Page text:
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Oppressing the Palestinians?

May 9, 2009 | by

A comprehensive review of lifestyle and trends for Palestinian Arabs over the last two centuries.

Reprinted from

How did the Palestinians reach their current tragic state? Are the Israelis responsible? What about the other Arab states and the Palestinians' own leaders? What part of the blame falls on them?

These are important questions. The answers are complex, requiring a historical literacy and a willingness to go beyond the simplistic notion of the international media that the Mideast conflict is a matter of conflicting rights and Israeli "occupation" of Palestinian lands.

Early Oppression of Palestinian Arabs by the Ottoman Turks

The exploitation of Palestinian Arabs began more than 170 years ago, when Israel was still an impossible dream, and intifadas and suicide bombers were unimaginable. At the height of its rule in the early 19th century, the Ottoman Empire instituted "Tanzimat," a series of laws promulgated over several decades which radically changed the nature of land ownership. As a result of the new laws, wealthy land owners, bankers, business owners, and money lenders anywhere in the Empire could now buy land formerly owned communally by the Arab peasants (fellahin) in the towns and villages of the region that would later become known as Israel.

From the mid-1830s to the late 1850s, wealthy Arabs (effendi) from Cairo to Beirut, Jaffa to Damascus, purchased land previously owned by hundreds of thousands of fellahin, who suddenly found themselves landless serfs instead of successful small farmers, now working what had once been their own land as tenants of the effendi.

In years of inadequate harvest, Arab money lenders granted usurious loans and took as collateral both future harvests and whatever land remained under communal ownership. When future harvests were insufficient to pay off the debt, with its astronomic interest rate, the money lenders confiscated more land and pushed the fellahin deeper into a modern-day version of feudal serfdom. In other words, the Palestinian Arab peasantry watched helplessly as their land was bought out from under them, by their own people, 50 years before Zionism.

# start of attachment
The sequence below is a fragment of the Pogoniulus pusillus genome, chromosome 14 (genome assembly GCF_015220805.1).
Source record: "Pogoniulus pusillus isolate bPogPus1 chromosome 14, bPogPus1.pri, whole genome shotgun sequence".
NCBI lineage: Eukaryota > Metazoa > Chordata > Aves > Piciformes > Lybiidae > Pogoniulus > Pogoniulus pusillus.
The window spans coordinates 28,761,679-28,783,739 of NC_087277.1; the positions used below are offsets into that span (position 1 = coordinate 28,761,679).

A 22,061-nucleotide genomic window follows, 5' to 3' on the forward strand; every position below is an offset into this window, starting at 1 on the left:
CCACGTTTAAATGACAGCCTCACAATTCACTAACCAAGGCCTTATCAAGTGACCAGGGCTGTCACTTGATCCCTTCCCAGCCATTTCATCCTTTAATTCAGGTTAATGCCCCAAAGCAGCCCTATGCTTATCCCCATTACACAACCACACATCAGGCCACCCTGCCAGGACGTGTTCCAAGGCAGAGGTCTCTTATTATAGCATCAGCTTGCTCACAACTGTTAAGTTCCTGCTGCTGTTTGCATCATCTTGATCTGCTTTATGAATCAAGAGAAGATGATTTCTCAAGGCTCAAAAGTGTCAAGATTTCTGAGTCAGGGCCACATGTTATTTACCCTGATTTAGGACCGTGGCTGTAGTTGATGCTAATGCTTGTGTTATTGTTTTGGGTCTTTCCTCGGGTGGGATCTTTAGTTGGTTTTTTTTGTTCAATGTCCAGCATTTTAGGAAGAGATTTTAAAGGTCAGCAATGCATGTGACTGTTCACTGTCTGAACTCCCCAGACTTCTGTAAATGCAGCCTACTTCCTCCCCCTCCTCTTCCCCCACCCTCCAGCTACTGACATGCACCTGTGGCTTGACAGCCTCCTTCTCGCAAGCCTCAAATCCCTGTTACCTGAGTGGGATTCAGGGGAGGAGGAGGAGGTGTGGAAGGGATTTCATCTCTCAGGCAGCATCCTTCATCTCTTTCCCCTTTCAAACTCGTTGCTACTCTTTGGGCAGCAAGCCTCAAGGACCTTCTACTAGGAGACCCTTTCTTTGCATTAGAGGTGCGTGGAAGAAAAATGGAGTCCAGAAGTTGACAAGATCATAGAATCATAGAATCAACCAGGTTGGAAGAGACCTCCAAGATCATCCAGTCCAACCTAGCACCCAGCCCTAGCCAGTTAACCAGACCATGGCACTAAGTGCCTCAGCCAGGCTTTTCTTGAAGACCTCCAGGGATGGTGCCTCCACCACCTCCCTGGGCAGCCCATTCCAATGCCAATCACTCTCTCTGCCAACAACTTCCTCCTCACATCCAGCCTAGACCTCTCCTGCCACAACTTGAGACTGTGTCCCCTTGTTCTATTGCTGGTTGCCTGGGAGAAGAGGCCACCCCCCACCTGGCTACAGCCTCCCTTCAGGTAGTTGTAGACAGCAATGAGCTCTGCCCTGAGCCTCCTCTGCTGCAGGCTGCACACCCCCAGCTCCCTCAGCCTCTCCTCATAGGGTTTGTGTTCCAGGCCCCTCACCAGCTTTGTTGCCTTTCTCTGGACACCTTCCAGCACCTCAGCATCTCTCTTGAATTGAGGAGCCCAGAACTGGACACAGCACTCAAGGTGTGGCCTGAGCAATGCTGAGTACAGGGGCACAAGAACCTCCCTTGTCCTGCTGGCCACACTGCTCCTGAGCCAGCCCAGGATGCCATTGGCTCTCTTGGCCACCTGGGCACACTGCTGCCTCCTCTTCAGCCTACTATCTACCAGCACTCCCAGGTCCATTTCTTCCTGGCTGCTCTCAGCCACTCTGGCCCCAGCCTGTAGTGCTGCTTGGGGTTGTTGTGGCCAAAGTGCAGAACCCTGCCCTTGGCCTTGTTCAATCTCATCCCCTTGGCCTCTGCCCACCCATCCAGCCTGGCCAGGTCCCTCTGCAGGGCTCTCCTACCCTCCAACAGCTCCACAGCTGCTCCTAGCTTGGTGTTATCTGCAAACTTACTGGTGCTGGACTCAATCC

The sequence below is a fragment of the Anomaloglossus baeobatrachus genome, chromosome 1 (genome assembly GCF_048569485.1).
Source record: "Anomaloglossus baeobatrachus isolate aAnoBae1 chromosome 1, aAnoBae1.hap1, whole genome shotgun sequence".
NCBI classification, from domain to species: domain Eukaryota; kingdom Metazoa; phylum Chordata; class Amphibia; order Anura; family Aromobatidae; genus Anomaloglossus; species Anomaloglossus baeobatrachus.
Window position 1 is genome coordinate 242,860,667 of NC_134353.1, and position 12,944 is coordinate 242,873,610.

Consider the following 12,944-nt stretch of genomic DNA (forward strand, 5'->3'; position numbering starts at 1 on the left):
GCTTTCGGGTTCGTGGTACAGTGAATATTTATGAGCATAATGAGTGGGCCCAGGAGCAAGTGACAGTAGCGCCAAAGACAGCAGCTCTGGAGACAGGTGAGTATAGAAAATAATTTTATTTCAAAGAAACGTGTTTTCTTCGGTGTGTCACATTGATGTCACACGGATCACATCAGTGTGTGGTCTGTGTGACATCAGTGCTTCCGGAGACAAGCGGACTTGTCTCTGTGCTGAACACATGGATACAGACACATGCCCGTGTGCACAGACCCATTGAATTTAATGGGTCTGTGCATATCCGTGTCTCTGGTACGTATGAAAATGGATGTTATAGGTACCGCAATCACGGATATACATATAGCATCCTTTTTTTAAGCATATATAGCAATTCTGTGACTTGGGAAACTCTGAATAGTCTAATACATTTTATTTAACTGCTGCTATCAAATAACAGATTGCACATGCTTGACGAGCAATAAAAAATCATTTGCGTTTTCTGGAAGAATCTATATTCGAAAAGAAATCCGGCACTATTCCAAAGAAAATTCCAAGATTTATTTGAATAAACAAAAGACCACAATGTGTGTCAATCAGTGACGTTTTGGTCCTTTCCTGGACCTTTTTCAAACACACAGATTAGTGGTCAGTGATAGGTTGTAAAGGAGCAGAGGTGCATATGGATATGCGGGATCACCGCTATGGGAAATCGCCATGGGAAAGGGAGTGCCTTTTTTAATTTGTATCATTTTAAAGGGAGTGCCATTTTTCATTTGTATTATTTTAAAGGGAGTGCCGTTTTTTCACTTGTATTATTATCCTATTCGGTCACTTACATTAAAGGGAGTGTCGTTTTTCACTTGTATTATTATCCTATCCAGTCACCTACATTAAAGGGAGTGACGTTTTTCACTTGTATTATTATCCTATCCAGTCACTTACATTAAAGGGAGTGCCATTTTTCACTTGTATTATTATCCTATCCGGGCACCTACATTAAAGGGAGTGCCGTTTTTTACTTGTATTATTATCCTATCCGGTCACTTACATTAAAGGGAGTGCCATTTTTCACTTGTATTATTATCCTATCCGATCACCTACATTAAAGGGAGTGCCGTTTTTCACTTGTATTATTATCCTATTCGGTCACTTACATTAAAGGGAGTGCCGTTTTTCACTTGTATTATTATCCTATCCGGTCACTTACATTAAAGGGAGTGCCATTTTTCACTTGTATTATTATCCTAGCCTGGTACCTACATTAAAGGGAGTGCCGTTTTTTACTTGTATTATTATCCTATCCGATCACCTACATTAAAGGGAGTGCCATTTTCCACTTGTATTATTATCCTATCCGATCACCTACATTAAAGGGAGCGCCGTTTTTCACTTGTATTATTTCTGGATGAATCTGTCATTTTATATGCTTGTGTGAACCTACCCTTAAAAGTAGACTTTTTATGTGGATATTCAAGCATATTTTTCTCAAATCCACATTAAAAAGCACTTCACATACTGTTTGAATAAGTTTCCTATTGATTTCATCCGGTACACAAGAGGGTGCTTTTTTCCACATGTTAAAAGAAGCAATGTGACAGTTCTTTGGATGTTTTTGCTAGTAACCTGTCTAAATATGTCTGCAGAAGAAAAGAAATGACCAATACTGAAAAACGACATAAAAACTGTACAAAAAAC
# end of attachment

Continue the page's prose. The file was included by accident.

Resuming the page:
From the 1830s onward, travelers such as Karl Marx and Mark Twain commented on the desolation and emptiness of the area. The Sultan could not collect taxes from unoccupied land. So the Turkish authorities forcibly relocated Bulgarians, Circassians, and Arabs from surrounding regions. Some stayed, worked the land, and assimilated into the local population. Others found a way to escape back to their homelands. The crown's policy of forced resettlement impacted negatively on the indigenous Arab fellahin. The newcomers created competition for resources (especially water) and offered new sources of supply for agrarian markets. The Arab peasants, already reduced to subsistence agriculture, had to work harder simply to survive. (1)

The Benefits of Zionism to the Arab Peasantry

From the 1880s onward, Zionists bought land in ever-increasing amounts all over what would later be called Israel, and in trans-Jordan. They purchased land from two main sources: The crown and the wealthy Arab land-owners (effendi), both local and absentee. The fellahin or peasants were already dispossessed.

Owned by the Sultan, crown land was largely unoccupied and un-worked. The Sultan was delighted to have someone purchase, develop, and pay taxes on it. The purchase of crown land rendered no one landless. In fact, it had a positive influence on the neighboring fellahin. The technologically advanced Zionist agrarian endeavors resulted in the reclamation of arid areas with modern irrigation. In addition to learning new agricultural techniques, the Arab peasants could graze flocks on the newly created grassland surrounding the Zionists' fields. In the swampy areas of the Jezreel and upper Hula valleys, newly drained swampland created arable tracts beyond the holdings of the Zionists, and local Arabs worked those lands, albeit illegally as squatters as far as the crown and wealthy Arab landowners were concerned.